The ruling was issued by Justice David Majanja who upheld the previous ruling by the Tax Appeal Tribunal.
According to Judge Majanja, the KRA commissioner withdrew a letter of confirmation for a VAT tax refund claim meant for Unga Limited.
“As a public body, the commissioner is required to act in good faith and in line with the precepts of fair administration,” the judge ruled.
Furthermore, he accused the commissioner of not establishing the errors that made the claim to be unverifiable.
Unga Limited had filed a petition in 2015 seeking to be refunded their tax overpayments of Ksh190 million between the years of 1997 and 1999.
Initially, the taxman had informed the company in 2014 that their tax refund claims had been processed and pending at the Finance Department.
However, it noted that all tax refund claims prior to the year 2013 had been put on hold by the National Treasury, but gave assurance to the company of the payments.
Furthermore, KRA requested the company to present all of its documents in order to ascertain its claims. According to Unga limited, all the information was provided except for the year 1998 whereby the company claimed it could not trace its documents. They, however, requested to resubmit their tax return in order to ensure all information was provided.
Furthermore, in May 2015, the company also requested the tax authority to transfer part of its overpayment to offset its principal tax liability for the year 2010. In response to this, the KRA commissioner claimed that the company did not file its tax return for the year 1998.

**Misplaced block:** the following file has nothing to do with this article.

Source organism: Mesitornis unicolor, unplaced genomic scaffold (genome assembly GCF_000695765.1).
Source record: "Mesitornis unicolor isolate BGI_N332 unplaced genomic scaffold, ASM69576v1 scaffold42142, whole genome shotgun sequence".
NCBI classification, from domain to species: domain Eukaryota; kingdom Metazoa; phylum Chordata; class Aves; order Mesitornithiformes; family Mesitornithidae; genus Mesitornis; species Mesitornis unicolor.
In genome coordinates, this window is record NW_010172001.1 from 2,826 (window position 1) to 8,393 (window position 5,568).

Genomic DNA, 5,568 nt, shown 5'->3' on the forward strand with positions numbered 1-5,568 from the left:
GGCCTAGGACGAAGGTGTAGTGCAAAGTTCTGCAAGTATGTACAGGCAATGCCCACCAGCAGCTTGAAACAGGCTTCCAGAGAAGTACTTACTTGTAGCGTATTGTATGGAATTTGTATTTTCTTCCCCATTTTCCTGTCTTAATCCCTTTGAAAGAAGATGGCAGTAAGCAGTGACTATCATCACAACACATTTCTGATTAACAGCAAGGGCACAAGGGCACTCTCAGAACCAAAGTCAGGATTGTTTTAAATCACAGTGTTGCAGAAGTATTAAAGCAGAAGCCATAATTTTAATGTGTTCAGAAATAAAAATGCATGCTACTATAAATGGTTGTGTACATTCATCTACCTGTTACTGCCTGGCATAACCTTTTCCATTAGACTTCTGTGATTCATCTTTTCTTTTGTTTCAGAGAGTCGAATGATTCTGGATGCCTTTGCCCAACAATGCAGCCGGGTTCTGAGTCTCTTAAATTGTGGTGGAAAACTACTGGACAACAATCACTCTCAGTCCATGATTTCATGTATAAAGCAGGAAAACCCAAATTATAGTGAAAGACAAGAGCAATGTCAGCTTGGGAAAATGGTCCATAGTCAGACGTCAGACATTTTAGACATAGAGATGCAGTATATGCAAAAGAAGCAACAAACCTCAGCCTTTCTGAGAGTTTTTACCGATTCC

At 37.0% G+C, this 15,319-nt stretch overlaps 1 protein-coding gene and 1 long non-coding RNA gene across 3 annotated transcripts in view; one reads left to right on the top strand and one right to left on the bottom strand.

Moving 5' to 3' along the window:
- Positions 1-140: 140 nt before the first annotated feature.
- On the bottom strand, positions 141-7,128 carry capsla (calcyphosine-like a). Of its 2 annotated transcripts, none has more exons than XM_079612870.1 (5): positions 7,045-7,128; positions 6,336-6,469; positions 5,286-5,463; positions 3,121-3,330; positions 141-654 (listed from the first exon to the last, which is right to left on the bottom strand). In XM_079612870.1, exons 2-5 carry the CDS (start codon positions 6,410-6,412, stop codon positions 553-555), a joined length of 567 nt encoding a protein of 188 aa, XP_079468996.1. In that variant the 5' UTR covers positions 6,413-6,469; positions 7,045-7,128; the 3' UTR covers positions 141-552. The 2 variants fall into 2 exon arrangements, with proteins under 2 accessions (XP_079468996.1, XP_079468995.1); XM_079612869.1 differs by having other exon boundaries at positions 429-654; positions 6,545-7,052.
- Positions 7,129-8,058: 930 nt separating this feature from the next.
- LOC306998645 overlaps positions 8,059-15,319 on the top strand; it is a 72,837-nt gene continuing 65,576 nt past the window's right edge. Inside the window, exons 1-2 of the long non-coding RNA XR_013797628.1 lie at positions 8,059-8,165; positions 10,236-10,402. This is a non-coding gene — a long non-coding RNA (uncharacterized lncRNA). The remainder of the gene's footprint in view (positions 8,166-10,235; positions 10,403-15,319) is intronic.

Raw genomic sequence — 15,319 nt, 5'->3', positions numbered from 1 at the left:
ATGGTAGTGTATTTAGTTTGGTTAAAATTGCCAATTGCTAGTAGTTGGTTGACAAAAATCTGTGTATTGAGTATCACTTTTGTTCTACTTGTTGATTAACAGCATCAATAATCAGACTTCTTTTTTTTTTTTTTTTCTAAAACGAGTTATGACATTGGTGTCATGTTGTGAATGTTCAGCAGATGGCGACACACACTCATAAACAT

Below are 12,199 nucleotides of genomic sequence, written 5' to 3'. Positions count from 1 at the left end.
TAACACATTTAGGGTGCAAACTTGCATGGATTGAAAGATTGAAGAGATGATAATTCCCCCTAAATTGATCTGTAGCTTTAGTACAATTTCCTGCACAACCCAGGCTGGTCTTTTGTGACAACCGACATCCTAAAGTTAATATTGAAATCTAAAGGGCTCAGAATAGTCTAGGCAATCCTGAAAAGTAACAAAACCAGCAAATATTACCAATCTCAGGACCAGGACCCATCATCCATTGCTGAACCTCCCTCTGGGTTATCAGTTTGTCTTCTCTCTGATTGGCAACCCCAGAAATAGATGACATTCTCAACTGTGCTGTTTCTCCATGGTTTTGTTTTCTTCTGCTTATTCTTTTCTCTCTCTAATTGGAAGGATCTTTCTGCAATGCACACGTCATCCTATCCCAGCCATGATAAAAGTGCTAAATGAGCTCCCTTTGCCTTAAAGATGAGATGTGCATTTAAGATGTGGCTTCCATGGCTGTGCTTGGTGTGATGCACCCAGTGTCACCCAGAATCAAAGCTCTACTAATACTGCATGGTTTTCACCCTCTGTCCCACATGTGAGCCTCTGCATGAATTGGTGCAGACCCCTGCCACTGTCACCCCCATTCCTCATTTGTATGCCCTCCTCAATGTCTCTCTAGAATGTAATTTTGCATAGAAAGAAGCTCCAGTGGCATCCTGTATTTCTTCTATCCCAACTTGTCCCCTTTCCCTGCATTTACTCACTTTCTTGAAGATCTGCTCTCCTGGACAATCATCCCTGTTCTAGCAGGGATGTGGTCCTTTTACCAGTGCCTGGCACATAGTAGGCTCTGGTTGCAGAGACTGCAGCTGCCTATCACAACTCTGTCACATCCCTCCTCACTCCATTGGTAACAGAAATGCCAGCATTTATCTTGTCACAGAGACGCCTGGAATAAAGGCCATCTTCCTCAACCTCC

He also demanded the payment of the tax liability arguing that the transfer request was not possible. Unga limited issued a response letter in October 2015, through its tax agents, claiming that it had indeed filed the tax return for the year in question but could not trace the documents.
The company moved to the Tax Appeal Tribunal to plead their case and certify that the tax refund claim letter had already been approved, processed, and confirmed for payment by KRA.
The taxman, however, disputed the claims arguing that no such approval had been made. It alleged that all documents had not been verified and thus would not approve such payments.
The Tax Appeal Tribunal, however, ruled in favour of Unga Limited and decreed that the tax refund payment was due and also part of it would settle the tax liability for the year 2010.